1. Get a plant from a good source, such as a reputable local nursery.
  2. Water weekly with a weak African violet fertilizer solution (weekly, weakly).
  3. Repot when needed, and don’t panic if it droops afterward. Give it time to recover.
  4. Consult sources such as the AVSA or your local Master Gardeners for information and support.

You just never know what you can accomplish with smart sourcing, well-researched information, and a little help from your friends.

Mismatched sand dollars

198414763_32ccdcb344_bIt’s the task adult children dread: Sorting through the detritus of a parent’s life, however well-lived, while also sorting through grief.

My mother loved her independent apartment in a Southwest Florida retirement community. She had a blast furnishing it 10 years ago, and she got to stay there until she died a couple of days after Christmas (see obit). She’d moved there on her own initiative and resisted being hustled into assisted living. Mom had already pared down quite a bit before moving into her apartment, but when you’re 90, you’ve still got plenty of stuff.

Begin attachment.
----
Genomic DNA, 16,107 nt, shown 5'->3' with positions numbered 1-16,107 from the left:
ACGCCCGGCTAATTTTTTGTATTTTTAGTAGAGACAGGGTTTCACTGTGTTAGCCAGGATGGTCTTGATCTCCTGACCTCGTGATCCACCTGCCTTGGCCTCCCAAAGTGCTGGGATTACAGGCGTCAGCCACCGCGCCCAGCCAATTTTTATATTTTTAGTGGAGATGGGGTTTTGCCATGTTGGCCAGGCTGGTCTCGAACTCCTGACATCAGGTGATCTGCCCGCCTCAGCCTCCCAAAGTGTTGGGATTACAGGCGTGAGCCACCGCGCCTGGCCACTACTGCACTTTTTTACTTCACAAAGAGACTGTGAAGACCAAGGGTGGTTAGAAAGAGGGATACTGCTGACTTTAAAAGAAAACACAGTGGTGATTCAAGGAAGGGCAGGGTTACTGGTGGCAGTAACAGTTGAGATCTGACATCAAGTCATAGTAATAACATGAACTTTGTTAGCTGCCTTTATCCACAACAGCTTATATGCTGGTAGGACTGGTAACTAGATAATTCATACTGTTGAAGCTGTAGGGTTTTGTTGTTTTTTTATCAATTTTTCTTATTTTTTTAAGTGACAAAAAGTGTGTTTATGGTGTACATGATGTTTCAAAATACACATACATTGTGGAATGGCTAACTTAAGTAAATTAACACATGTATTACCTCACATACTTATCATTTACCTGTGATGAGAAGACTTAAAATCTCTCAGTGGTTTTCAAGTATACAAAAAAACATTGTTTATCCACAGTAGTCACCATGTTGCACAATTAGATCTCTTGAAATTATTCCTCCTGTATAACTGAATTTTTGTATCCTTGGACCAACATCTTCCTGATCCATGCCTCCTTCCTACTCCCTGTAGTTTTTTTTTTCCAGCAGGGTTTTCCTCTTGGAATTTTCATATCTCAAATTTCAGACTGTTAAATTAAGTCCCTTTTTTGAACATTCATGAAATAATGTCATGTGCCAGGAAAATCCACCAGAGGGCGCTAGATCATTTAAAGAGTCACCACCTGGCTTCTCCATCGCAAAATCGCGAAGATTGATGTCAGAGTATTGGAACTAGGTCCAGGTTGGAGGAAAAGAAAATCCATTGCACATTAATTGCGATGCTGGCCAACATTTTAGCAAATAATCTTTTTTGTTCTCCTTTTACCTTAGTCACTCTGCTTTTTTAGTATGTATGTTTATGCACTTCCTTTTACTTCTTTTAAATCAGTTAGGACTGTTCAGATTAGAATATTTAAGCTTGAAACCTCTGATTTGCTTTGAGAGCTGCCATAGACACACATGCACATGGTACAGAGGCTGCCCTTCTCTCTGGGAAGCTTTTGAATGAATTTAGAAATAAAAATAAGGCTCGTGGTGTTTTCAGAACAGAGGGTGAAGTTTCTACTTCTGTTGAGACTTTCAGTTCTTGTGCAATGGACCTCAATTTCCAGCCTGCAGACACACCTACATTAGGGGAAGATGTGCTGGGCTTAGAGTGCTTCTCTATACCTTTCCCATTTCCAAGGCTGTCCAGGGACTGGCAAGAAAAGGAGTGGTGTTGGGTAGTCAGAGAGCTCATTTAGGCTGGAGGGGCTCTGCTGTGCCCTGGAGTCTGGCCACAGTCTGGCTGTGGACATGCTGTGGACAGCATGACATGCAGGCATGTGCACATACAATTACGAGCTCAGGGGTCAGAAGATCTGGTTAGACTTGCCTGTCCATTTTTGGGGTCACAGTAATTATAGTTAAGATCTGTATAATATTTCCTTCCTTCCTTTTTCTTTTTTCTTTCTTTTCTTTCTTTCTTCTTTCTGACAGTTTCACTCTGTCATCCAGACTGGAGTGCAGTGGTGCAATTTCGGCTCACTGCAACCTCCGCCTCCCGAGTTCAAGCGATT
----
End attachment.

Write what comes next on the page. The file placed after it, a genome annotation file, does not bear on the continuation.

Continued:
In one drawer was an abundance of earrings, many of which I could not remember her wearing. They were all organized — worn and put carefully back in place. Except for one pair of gold sand dollar post earrings. One had been bent, possibly stepped on. They were both little gold(ish) sand dollars, but they didn’t match. Their hues and patterns were different enough for me to notice, but similar enough for Mom’s eyesight. How similar are any two sand dollars on the beach, anyway?

I poked around for the other sand dollar earrings, but did not find them. That’s how it is. We accumulate experiences, emotions, relationships, scars and stuff. Not all of it matches and some of it’s a little bent out of shape, but it’s ours. We hope that what we don’t take with us will benefit someone somehow, even just to leave a smile.

The sand dollar earrings went into the “keep” box. Life doesn’t match up. Wear it and rock it anyway.

Photo credit: tashland via / CC BY-NC-ND

Five great things about majoring in English